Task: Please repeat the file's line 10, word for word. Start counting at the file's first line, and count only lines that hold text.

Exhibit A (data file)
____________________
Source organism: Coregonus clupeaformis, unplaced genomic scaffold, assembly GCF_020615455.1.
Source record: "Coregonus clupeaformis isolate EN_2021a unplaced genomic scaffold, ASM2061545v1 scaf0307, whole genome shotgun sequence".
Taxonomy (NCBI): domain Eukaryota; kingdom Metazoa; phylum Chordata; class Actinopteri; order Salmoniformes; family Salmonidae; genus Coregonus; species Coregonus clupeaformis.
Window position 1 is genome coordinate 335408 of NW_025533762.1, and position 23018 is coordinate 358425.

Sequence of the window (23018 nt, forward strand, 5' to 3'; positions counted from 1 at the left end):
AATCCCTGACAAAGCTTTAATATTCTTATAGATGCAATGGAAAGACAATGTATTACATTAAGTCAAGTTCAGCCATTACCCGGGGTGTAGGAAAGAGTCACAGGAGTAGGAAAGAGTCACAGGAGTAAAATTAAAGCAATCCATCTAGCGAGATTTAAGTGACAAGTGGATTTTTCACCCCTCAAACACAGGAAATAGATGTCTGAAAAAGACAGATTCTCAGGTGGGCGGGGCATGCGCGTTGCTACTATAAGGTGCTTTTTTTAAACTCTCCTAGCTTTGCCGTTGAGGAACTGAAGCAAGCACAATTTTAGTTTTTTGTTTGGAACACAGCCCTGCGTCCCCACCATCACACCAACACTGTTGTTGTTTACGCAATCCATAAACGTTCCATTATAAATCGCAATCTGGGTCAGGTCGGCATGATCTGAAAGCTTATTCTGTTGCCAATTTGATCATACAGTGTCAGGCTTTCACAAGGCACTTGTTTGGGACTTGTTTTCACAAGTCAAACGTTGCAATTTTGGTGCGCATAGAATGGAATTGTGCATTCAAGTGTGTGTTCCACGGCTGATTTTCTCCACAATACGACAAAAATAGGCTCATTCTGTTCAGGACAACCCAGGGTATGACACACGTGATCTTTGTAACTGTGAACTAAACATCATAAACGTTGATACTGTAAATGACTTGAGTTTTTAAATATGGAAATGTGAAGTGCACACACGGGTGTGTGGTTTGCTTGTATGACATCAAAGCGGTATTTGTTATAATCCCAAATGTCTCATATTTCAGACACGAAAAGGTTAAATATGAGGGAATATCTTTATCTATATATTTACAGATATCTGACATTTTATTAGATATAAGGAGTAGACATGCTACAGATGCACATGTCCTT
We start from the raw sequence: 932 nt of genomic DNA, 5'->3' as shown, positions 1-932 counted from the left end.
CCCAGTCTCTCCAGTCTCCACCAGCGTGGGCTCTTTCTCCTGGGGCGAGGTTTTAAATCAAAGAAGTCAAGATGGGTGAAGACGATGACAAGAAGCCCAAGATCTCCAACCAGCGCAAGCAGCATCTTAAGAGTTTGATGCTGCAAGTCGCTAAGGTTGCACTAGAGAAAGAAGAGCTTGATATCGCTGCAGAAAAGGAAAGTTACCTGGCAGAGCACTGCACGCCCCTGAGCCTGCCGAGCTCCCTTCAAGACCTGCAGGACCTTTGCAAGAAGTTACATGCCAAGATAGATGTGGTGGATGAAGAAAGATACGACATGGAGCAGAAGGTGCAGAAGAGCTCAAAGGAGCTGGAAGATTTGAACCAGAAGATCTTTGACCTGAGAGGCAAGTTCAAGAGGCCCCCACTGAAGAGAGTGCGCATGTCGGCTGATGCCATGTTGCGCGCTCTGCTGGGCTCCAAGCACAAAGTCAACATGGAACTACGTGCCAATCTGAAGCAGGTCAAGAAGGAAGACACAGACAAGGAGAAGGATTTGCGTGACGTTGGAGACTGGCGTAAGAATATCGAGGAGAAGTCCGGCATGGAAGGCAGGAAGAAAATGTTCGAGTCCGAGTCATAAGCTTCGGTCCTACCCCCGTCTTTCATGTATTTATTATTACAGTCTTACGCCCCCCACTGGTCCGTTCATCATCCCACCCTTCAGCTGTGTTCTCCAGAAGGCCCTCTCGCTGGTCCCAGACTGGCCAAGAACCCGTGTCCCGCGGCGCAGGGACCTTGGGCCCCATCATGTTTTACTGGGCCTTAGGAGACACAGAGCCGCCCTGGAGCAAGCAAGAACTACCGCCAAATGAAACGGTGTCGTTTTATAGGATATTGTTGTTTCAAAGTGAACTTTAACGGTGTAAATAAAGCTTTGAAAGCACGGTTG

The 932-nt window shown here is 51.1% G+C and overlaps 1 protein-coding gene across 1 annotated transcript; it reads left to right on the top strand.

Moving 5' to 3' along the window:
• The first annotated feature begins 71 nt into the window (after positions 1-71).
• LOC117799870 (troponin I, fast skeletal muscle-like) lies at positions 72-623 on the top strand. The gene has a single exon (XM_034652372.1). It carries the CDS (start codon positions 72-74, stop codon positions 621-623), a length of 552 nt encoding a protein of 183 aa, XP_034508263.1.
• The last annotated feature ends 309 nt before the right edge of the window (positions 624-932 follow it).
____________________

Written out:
Moving 5' to 3' along the window: